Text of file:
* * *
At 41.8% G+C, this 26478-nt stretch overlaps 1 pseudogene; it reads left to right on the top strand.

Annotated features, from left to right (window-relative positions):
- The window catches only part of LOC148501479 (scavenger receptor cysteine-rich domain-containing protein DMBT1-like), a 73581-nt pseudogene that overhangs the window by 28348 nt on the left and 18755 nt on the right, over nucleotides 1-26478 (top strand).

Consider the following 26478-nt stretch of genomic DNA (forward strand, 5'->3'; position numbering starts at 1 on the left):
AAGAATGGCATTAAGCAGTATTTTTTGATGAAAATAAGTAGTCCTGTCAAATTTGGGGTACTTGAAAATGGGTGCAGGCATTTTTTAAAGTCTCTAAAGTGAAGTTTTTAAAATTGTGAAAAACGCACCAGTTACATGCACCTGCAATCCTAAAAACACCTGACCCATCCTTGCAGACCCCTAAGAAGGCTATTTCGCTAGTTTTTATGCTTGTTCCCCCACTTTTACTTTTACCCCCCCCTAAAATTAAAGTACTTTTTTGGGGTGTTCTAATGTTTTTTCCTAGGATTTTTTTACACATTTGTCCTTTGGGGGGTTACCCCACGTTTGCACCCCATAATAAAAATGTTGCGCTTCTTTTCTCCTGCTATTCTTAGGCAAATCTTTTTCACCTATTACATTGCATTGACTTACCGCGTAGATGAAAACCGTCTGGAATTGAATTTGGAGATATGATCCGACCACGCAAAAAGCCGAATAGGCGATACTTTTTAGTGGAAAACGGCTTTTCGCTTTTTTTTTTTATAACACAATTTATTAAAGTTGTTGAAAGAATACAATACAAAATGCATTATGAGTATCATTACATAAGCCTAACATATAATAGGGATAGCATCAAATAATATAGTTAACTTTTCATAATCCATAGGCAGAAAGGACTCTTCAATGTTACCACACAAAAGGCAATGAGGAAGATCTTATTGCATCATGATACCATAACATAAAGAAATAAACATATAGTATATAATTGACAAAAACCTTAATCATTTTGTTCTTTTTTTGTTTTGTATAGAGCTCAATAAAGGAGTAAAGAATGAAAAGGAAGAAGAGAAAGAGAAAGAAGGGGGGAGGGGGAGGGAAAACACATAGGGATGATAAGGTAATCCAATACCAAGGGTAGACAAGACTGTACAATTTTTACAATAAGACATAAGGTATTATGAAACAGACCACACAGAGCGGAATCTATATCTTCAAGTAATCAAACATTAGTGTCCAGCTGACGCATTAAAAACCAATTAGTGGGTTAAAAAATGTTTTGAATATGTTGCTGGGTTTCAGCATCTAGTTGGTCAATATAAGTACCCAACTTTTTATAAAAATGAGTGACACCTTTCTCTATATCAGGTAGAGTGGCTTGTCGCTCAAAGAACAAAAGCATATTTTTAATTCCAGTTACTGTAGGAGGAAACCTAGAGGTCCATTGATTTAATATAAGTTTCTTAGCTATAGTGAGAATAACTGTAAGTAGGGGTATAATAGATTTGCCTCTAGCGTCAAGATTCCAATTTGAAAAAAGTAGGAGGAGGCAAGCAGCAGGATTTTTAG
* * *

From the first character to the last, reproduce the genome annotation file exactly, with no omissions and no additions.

At 41.8% G+C, this 26478-nt stretch overlaps 1 pseudogene; it reads left to right on the top strand.

Annotated features, from left to right (window-relative positions):
- The window catches only part of LOC148501479 (scavenger receptor cysteine-rich domain-containing protein DMBT1-like), a 73581-nt pseudogene that overhangs the window by 28348 nt on the left and 18755 nt on the right, over nucleotides 1-26478 (top strand).

Consider the following 26478-nt stretch of genomic DNA (forward strand, 5'->3'; position numbering starts at 1 on the left):
AAGAATGGCATTAAGCAGTATTTTTTGATGAAAATAAGTAGTCCTGTCAAATTTGGGGTACTTGAAAATGGGTGCAGGCATTTTTTAAAGTCTCTAAAGTGAAGTTTTTAAAATTGTGAAAAACGCACCAGTTACATGCACCTGCAATCCTAAAAACACCTGACCCATCCTTGCAGACCCCTAAGAAGGCTATTTCGCTAGTTTTTATGCTTGTTCCCCCACTTTTACTTTTACCCCCCCCTAAAATTAAAGTACTTTTTTGGGGTGTTCTAATGTTTTTTCCTAGGATTTTTTTACACATTTGTCCTTTGGGGGGTTACCCCACGTTTGCACCCCATAATAAAAATGTTGCGCTTCTTTTCTCCTGCTATTCTTAGGCAAATCTTTTTCACCTATTACATTGCATTGACTTACCGCGTAGATGAAAACCGTCTGGAATTGAATTTGGAGATATGATCCGACCACGCAAAAAGCCGAATAGGCGATACTTTTTAGTGGAAAACGGCTTTTCGCTTTTTTTTTTTATAACACAATTTATTAAAGTTGTTGAAAGAATACAATACAAAATGCATTATGAGTATCATTACATAAGCCTAACATATAATAGGGATAGCATCAAATAATATAGTTAACTTTTCATAATCCATAGGCAGAAAGGACTCTTCAATGTTACCACACAAAAGGCAATGAGGAAGATCTTATTGCATCATGATACCATAACATAAAGAAATAAACATATAGTATATAATTGACAAAAACCTTAATCATTTTGTTCTTTTTTTGTTTTGTATAGAGCTCAATAAAGGAGTAAAGAATGAAAAGGAAGAAGAGAAAGAGAAAGAAGGGGGGAGGGGGAGGGAAAACACATAGGGATGATAAGGTAATCCAATACCAAGGGTAGACAAGACTGTACAATTTTTACAATAAGACATAAGGTATTATGAAACAGACCACACAGAGCGGAATCTATATCTTCAAGTAATCAAACATTAGTGTCCAGCTGACGCATTAAAAACCAATTAGTGGGTTAAAAAATGTTTTGAATATGTTGCTGGGTTTCAGCATCTAGTTGGTCAATATAAGTACCCAACTTTTTATAAAAATGAGTGACACCTTTCTCTATATCAGGTAGAGTGGCTTGTCGCTCAAAGAACAAAAGCATATTTTTAATTCCAGTTACTGTAGGAGGAAACCTAGAGGTCCATTGATTTAATATAAGTTTCTTAGCTATAGTGAGAATAACTGTAAGTAGGGGTATAATAGATTTGCCTCTAGCGTCAAGATTCCAATTTGAAAAAAGTAGGAGGAGGCAAGCAGCAGGATTTTTAG